Together the Argo and Jason data sets will be assimilated into computer models developed by project GODAE (Global Ocean Data Assimilation Experiment) that will allow a test of our ability to forecast ocean climate. For the first time, the physical state of the upper ocean is being systematically measured and the data assimilated in near real-time into computer models. Argo builds on other upper-ocean ocean observing networks, extending their coverage in space an time, their depth range and accuracy, and enhancing them through the addition of salinity and velocity measurements. Argo is not confined to major shipping routes which can vary with season as the other upper-ocean observing networks are. Instead, the global array of 3,000 floats will be distributed roughly every 3 degrees (300km).

Argo's Objectives

It will provide a quantitative description of the changing state of the upper ocean and the patterns of ocean climate variability from months to decades, including heat and freshwater storage and transport.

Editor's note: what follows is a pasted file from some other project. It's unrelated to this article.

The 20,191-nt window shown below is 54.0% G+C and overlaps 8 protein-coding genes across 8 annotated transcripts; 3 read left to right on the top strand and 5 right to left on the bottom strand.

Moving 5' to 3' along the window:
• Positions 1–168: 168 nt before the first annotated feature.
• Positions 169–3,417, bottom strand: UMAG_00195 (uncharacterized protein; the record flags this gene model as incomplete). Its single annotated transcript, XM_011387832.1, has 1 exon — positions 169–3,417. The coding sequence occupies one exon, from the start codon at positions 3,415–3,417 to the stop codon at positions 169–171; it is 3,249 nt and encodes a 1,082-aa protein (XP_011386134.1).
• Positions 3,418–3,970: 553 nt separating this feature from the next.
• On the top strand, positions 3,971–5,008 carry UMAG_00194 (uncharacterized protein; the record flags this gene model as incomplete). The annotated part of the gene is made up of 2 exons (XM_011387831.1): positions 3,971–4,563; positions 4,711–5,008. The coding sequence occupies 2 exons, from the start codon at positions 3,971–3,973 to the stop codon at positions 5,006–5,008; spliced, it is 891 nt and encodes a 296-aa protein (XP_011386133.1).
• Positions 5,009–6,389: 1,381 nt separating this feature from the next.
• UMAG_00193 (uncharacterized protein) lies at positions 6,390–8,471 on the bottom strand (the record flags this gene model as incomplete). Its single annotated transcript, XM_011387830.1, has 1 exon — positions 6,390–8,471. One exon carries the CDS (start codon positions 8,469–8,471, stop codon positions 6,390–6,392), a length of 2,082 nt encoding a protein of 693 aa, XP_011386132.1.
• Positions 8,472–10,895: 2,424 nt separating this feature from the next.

The data will enhance the value of the Jason altimeter through measurement of subsurface temperature, salinity, and velocity, with sufficient coverage and resolution to permit interpretation of altimetric sea surface height variability.

Argo data will be used for initializing ocean and coupled ocean-atmosphere forecast models, for data assimilation and for model testing.

A primary focus of Argo is to document seasonal to decadal climate variability and to aid our understanding of its predictability. A wide range of applications for high-quality global ocean analyses is anticipated.
An Argo profile from the subtropical North Pacific
(20.25N 121.4W, May 15 2004).
This shows interleaving in the salinity data.
Argo Design and Data 
The design of the Argo network is based on experience from the present observing system, on recent knowledge of variability from the TOPEX/Poseidon altimeter, and on the requirements for climate and high-resolution ocean models.

The final array of 3000 floats will provide 100,000 temperature/salinity (T/S) profiles and velocity measurements per year distributed over the global oceans at an average 3-degree spacing. Floats will cycle to 2000m depth devery 10 days, with 4-5 year lifetimes for individual instruments. All data collected by Argo floats are publically available in near real-time via the Global Data Assembly Centers (GDACs) in Brest, France and Monterey, California after an automated quality control (QC), and in scientifically quality controlled form, delayed mode data, via the GDACs within six months of collection.  Argo Data and How to Get It

argo.avi is a float animation that explains the purpose and method of Argo. 

by Michael Le Page
05 December 2013 
Magazine issue 2946. Subscribe and save